What the issue here is that the U.S. Gov't cannot endorse any religion. That doesn't mean that a religious group can't provide a service, but it does mean that they cannot limit services based upon their religious beliefs that are otherwise legal and acceptable in normal societ if receiving tax dollars to provide said services.
I was sorely unimpressed that the church would say their religion is being undermined....their belief system is their own. Now, if they wish to enforce that system upon others, then I guess "freedom" of religion does include "freedom from religion" as well.
Thank you for the comment.

Scottie said...

Hello Randy. I have a question. You have been open about your faith. I have also been open about my lack of belief in a deity. The two of us respect each other and our respective feelings. I have always support the right of people to worship, and you have never felt the need to force your faith on others. So my question is this: what is the difference between faith and religion? Between being Christian and or being a member of a Christian denomination? In the movie "Dogma" one of the lead characters said Jesus had a great idea and then humans ruined it by making it a religion. or something close.

Oh and another thing maybe you can answer because you understand people. Why do some people insist on exporting or pushing their brand of faith on all other people. Thanks. Hugs

randy said...

Hi Scottie;
Let me answer your question with this: My family came from Germany about 1900 or so, where they were Lutheran. And, that has been our denomination since, though I've been to other denominations in the past. My 84 year old Aunt, who was born and raised in the Lutheran church - which, by the way, is divided into numerous divisions or 'synods': Wisconsin, Missouri being the most prevelant, and now there is just ELCA and Missouri - visited my parents up north. They went to church and the church denied my 84 year old Aunt communion (bread/wine - body/blood) because she wasn't a member of their synod and could be taking the communion unprepared.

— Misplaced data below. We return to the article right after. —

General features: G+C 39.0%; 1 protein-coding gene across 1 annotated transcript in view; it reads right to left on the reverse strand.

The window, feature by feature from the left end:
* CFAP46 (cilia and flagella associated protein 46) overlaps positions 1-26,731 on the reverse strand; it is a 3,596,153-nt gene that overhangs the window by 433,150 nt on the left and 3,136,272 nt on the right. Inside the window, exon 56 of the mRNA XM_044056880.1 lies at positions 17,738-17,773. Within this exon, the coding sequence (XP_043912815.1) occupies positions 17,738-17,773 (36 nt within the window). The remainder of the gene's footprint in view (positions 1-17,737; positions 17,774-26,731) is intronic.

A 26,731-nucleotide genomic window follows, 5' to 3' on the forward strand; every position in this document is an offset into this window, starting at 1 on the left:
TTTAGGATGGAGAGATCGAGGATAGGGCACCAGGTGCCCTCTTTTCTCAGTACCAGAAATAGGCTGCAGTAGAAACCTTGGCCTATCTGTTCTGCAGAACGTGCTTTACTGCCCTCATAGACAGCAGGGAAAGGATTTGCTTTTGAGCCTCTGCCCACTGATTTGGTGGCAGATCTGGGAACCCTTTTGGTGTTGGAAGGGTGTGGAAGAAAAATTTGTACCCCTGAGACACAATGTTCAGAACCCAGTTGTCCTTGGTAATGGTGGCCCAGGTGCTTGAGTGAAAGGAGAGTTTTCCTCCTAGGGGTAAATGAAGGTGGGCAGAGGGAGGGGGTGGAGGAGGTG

Religion denies belief and dictates form. Belief denies form and calls on faith.
Jesus said we are called to put God above all things and love our neighbor. I don't do either of those well, but... You, Scottie, are more Christian in your actions than most I see in the front pew.
I believe that being a humanist, caring for ones neighbors and self, loving others, not judging, not hating, etc., marks one for a place in heaven. I also believe that being a great believer in Christ while being a cruel human being, being judgemental, hateful, making people hate others and themselves, etc., removes one's place from heaven.